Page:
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The role of liver resection in patients with metastatic breast cancer: a systematic review examining the survival impact



Approximately 10% of breast cancer patients will present with solid organ metastases, while up to 30% will develop metastatic disease during their treatment course. Liver metastases are usually treated with systemic chemotherapy. Although colorectal liver metastases are routinely resected, this is not yet the standard of care for breast cancer-related liver metastases. This review examines the evidence for resection of breast cancer-related liver metastases.


A systematic review identified 25 articles for inclusion, 12 papers concerning patients with isolated liver metastases, and 13 papers concerning patients with extrahepatic metastases. Data from 1080 patients were included.


Two hundred eighty patients underwent hepatic resections for breast cancer-associated metastases with no extrahepatic metastases. Reported 5-year survival ranged from 24.6 to 78%. Median overall survival ranged from 29.5 to 116 months. For patients with oligometastatic disease undergoing resection, 5-year survival ranged from 21 to 57%, with median overall survival ranging from 32 to 58 months. Reported 30-day morbidity ranged from 14 to 42% for isolated and multiple metastases.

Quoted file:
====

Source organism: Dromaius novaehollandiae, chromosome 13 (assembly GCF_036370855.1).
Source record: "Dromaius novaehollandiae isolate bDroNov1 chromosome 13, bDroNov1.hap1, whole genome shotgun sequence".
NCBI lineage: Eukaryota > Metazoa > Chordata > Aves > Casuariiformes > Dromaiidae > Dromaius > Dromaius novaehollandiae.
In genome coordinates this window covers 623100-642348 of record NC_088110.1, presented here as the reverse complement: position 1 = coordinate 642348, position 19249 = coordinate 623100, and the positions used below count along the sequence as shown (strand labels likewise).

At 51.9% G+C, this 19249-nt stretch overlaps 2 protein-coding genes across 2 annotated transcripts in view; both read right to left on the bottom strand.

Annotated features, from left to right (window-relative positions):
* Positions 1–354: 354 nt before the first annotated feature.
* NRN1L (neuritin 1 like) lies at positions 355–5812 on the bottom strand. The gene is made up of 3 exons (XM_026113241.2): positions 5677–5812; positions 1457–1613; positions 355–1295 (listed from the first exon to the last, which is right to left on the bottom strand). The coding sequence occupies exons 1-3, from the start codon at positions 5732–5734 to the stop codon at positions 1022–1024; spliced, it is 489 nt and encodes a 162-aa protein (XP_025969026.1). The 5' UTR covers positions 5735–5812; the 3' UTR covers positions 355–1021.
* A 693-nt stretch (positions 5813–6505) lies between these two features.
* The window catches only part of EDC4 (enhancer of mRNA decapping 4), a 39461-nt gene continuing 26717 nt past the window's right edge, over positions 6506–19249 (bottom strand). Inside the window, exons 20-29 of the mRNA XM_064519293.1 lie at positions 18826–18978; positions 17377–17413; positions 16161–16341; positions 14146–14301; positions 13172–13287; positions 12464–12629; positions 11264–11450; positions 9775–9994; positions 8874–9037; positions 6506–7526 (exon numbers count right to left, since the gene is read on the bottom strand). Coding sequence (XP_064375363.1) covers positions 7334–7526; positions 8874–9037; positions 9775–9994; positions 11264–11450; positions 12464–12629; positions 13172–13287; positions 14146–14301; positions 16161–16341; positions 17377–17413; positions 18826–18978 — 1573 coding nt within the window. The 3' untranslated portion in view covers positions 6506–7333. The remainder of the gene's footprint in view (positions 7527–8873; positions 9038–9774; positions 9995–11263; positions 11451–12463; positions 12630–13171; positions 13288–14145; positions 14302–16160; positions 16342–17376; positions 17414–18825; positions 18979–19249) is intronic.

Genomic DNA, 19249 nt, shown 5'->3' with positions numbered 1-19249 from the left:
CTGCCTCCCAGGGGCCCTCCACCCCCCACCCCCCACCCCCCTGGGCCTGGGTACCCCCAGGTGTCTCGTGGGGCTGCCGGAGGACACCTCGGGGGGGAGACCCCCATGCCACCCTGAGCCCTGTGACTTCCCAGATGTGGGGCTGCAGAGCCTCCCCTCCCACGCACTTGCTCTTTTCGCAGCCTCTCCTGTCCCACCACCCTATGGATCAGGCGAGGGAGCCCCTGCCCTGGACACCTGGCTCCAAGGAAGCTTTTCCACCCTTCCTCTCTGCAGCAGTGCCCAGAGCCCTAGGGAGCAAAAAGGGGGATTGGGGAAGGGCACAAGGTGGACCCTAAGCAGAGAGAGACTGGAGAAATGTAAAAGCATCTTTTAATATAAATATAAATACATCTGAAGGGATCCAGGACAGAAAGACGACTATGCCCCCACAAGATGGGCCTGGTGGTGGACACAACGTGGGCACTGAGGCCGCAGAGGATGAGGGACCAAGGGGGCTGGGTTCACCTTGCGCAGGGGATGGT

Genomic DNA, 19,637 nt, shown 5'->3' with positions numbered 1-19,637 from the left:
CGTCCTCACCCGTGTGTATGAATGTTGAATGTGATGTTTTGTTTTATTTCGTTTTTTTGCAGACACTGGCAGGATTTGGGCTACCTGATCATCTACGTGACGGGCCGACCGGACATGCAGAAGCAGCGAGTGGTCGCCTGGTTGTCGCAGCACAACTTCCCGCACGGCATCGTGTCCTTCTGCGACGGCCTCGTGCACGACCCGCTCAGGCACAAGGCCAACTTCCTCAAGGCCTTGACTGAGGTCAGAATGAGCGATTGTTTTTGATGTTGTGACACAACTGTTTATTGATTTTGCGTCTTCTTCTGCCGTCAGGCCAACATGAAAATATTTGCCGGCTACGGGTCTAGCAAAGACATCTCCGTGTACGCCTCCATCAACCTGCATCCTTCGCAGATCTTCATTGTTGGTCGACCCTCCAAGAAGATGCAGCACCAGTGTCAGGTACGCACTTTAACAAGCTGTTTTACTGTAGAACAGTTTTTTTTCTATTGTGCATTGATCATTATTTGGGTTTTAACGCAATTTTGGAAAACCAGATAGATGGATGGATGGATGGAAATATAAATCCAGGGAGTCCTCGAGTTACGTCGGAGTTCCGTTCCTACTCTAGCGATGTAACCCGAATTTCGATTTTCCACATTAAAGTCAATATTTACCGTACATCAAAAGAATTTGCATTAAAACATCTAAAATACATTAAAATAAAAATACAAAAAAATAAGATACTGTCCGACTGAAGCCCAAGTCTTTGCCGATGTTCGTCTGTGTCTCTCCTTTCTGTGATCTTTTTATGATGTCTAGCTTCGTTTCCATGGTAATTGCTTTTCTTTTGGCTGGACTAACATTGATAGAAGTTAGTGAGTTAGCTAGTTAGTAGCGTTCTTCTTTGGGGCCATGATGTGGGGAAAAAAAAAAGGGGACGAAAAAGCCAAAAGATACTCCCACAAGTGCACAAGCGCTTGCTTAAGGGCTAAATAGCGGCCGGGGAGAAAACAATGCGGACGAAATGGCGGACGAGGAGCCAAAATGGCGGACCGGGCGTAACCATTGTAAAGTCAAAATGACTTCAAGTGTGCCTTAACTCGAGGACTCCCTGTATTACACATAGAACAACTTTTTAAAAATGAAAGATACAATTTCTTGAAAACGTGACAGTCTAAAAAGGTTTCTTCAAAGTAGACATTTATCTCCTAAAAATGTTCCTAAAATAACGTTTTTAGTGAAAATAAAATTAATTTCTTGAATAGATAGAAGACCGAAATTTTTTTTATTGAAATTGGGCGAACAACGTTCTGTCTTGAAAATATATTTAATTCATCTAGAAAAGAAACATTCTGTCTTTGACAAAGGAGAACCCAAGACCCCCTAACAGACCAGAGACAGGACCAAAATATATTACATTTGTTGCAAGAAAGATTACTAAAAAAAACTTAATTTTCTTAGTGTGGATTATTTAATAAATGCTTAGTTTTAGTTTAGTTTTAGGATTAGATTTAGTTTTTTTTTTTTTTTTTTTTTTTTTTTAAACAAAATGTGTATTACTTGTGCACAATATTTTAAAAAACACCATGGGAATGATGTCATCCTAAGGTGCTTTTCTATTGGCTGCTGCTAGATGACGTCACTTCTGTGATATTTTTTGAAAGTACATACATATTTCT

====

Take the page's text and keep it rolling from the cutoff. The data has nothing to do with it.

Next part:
Hepatic resection can be considered in the management of breast cancer patients with isolated liver metastases as well as those with oligometastatic disease.

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Correspondence to Jarlath C. Bolger.

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Tasleem, S., Bolger, J.C., Kelly, M.E. et al. The role of liver resection in patients with metastatic breast cancer: a systematic review examining the survival impact. Ir J Med Sci 187, 1009–1020 (2018).

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  • Breast cancer
  • Metastatic breast cancer
  • Surgical outcomes
  • Survival